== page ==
Yes. It’s classified as a transitional serif typeface, which means it falls between Old Style and Modern. For more detail on the different types of fonts and where Times New Roman fits in, see this article:
Is Times New Roman a Monospaced Font?
No. Times New Roman is a proportional, or variable-width font. In monospaced fonts, all the characters have the same width—they were common in the days of typewriters and the early days of computer coding. Generally, variable-width fonts like Times New Roman are easier on the eye.
The question may come up because Times New Roman was created by a company called Monotype. But the name has nothing to do with monospaced fonts.
Which Fonts Are Similar to Times New Roman?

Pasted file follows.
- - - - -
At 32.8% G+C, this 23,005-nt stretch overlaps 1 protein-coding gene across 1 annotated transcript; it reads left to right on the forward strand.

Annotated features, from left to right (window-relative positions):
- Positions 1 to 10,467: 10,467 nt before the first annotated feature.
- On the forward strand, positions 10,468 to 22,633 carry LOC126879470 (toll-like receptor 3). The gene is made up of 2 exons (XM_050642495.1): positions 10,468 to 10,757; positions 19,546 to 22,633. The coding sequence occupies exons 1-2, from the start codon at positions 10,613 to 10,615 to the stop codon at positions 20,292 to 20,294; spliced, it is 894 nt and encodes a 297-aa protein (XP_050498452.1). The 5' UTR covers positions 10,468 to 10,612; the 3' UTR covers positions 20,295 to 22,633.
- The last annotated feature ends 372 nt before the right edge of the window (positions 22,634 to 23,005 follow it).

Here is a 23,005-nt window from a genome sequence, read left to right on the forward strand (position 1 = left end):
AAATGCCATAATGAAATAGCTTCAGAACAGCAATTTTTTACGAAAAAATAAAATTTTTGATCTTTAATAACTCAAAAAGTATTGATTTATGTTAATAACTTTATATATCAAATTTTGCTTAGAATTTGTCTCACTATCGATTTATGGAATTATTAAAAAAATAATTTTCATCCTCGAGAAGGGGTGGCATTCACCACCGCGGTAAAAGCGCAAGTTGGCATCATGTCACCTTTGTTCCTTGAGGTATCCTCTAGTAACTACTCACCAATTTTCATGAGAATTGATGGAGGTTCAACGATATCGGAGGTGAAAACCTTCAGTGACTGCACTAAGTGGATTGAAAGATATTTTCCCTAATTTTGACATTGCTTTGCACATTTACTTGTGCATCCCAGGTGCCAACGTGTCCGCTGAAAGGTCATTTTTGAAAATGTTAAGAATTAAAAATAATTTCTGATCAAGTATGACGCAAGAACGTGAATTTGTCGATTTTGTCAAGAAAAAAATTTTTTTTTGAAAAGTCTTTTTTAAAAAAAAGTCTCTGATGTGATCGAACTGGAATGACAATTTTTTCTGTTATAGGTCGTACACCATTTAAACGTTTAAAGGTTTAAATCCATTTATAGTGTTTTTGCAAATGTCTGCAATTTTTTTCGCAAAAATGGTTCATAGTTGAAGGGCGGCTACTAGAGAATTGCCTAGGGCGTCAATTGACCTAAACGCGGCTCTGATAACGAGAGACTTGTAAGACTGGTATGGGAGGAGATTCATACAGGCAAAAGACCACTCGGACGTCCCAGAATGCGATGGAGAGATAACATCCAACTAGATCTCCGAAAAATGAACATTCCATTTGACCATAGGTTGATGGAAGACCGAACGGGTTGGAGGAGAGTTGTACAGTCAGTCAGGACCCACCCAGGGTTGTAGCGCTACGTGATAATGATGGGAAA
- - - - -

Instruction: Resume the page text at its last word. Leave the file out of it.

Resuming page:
Good question! We’ll be looking at some Times New Roman font examples in the next section, so read on.
Fonts Similar to Times New Roman
Times New Roman is a terrific font, but it’s a little overused at this point. What if you want something similar, but with a bit of a twist? Here are some fonts like Times New Roman that you can try.
You can see the influence of Times New Roman in this sophisticated serif typeface, but it also has a distinct look of its own. Naia includes all Latin characters (including accents), as well as numbers, special characters, and punctuation. The semi bold weight would be a great substitute for Times New Roman Bold.
Sharis Serif 7 Font Family Pack (TTF, OTF, WOFF)
Sharis Serif Typeface shares quite a few Times New Roman characteristics, making it a great choice for text where a high degree of legibility is key. It’s not as condensed as Times New Roman letters, however, and its seven different weights allow you to create a wide variety of different effects.